Unfortunately, the majority of women diagnosed with ovarian cancer have an advanced stage of the disease. This is because it is a difficult cancer to diagnose. Many of the symptoms are confounding, vague, and can be related to other illnesses (bloating, abdominal pain, frequent urination, etc.), thus delaying the diagnosis further.
When symptoms are present, the following tests may be performed to identify whether a cyst or tumor is present.
A pelvic examination, along with a rectovaginal examination, allows a doctor to feel for any abnormalities, such as lumps.
If the pelvic examination is abnormal or symptoms persist, then a transvaginal or pelvic ultrasound is usually performed to determine whether any cysts or tumors are present. Sedation is not required for this test.
Approximately 20% of women will be diagnosed with a pelvic mass at some point in their lifetime.12 However, only a small percentage of these masses will be malignant. The CA125™ test is not recommended for use in diagnosing patients with suspected ovarian cancer as there are other benign conditions, such as menstruation, pregnancy, or endometriosis, that can affect the CA125 value.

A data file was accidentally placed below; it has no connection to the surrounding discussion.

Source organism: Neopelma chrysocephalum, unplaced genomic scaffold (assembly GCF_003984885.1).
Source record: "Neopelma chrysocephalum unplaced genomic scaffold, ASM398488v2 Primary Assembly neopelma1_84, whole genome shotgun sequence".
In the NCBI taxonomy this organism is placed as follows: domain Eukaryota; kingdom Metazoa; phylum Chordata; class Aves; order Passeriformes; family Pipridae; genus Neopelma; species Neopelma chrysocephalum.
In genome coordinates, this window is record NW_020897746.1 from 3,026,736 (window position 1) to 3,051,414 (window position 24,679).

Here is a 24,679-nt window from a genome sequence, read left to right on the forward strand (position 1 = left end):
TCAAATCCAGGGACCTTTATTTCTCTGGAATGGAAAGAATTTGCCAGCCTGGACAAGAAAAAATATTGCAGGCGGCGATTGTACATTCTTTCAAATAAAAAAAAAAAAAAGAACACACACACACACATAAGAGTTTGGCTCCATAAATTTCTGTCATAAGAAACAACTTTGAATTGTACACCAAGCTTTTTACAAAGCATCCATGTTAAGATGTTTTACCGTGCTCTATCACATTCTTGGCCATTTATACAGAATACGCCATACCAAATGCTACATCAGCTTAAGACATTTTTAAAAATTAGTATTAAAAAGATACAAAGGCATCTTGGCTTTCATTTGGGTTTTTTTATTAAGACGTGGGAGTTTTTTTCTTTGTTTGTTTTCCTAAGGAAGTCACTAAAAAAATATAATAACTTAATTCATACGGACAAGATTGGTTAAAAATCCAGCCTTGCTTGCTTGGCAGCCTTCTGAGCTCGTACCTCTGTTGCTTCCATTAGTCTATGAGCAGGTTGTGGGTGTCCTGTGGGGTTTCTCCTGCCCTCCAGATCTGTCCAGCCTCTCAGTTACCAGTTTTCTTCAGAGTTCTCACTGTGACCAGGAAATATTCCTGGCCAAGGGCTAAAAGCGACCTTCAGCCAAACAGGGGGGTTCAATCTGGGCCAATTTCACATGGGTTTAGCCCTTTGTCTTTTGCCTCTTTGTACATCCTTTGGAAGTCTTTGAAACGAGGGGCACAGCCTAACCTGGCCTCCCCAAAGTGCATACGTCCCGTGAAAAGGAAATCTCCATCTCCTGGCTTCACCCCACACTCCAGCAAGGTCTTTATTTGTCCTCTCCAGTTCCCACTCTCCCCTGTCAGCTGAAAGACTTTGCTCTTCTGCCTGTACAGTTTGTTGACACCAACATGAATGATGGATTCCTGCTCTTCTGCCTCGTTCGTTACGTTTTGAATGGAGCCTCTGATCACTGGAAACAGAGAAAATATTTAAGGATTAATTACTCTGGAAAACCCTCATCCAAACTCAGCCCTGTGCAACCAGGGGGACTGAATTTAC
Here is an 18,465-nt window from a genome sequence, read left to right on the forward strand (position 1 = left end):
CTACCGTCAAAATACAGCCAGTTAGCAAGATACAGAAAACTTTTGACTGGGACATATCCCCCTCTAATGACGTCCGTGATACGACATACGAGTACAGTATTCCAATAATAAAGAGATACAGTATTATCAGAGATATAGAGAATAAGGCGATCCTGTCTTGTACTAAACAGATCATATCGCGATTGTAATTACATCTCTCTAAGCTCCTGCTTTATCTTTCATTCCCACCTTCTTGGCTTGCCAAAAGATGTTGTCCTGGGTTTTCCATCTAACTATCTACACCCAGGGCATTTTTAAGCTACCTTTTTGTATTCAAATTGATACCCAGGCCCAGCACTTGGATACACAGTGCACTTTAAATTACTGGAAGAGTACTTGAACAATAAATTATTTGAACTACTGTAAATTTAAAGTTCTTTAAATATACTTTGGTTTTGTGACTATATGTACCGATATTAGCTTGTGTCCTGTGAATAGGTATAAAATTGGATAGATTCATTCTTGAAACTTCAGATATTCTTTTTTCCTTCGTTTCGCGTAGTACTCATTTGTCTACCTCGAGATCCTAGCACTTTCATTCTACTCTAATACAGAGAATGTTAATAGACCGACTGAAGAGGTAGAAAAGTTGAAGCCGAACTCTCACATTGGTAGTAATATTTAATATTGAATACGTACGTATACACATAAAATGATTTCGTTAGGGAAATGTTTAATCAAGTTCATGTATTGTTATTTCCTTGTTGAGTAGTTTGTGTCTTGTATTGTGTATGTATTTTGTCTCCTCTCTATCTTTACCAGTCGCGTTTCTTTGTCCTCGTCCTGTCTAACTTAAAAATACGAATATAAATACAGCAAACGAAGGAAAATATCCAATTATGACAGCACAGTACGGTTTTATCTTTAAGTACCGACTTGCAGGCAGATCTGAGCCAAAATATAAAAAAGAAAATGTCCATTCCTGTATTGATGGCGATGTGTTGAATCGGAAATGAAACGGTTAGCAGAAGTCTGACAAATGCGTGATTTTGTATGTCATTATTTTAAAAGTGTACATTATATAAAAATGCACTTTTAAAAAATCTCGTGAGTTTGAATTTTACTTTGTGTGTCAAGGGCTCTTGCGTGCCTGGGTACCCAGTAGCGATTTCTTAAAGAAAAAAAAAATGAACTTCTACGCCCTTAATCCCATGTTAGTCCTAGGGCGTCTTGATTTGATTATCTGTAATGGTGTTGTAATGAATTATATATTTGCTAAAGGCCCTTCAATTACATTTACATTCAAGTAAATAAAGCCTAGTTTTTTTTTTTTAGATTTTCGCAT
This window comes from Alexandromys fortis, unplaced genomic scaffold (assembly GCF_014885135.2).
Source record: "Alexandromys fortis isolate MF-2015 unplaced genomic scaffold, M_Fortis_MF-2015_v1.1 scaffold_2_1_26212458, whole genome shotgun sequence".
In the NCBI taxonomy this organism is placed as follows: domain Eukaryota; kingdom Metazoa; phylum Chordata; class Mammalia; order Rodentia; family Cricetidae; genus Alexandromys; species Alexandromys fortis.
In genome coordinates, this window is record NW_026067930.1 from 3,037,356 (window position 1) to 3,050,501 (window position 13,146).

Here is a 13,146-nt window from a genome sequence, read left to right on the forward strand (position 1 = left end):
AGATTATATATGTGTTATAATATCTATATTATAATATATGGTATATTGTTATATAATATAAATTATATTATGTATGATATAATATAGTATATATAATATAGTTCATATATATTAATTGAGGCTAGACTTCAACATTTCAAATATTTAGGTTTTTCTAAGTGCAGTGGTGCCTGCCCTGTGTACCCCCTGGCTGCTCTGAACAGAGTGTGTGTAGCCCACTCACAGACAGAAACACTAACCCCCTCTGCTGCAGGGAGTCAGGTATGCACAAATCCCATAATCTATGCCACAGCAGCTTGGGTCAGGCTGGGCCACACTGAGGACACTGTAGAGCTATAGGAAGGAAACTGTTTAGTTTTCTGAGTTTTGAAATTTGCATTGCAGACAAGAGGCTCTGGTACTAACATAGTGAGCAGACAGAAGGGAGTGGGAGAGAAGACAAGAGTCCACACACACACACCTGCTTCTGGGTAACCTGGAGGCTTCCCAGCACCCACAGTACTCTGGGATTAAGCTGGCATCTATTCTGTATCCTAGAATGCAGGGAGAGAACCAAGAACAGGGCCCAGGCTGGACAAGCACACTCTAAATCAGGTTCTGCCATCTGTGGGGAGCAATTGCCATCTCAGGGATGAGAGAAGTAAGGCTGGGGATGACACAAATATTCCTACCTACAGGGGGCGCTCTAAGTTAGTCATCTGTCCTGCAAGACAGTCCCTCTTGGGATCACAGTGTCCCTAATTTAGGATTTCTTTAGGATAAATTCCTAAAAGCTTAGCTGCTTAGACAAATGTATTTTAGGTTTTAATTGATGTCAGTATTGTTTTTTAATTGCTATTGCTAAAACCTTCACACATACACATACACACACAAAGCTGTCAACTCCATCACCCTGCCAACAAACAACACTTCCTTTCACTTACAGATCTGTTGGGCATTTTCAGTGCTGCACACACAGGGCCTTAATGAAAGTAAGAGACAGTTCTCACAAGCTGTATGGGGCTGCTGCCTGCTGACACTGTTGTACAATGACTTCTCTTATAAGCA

Getting Care from a Gynecologic Oncologist
A gynecologic oncologist specializes in the diagnosis, treatment, and management of women with cancer of the reproductive organs. They are specially trained in the surgical removal and staging of tumors, along with the chemotherapy and radiation techniques that should be implemented following surgery. Research has shown that ovarian cancer patients who are treated by a gynecologic oncologist have better survival rates and lower rates of recurrence compared with those treated by a gynecologist or general surgeon.3,9 Therefore, seeking the care of a gynecologic oncologist when you are diagnosed with ovarian cancer is an important step in the treatment process.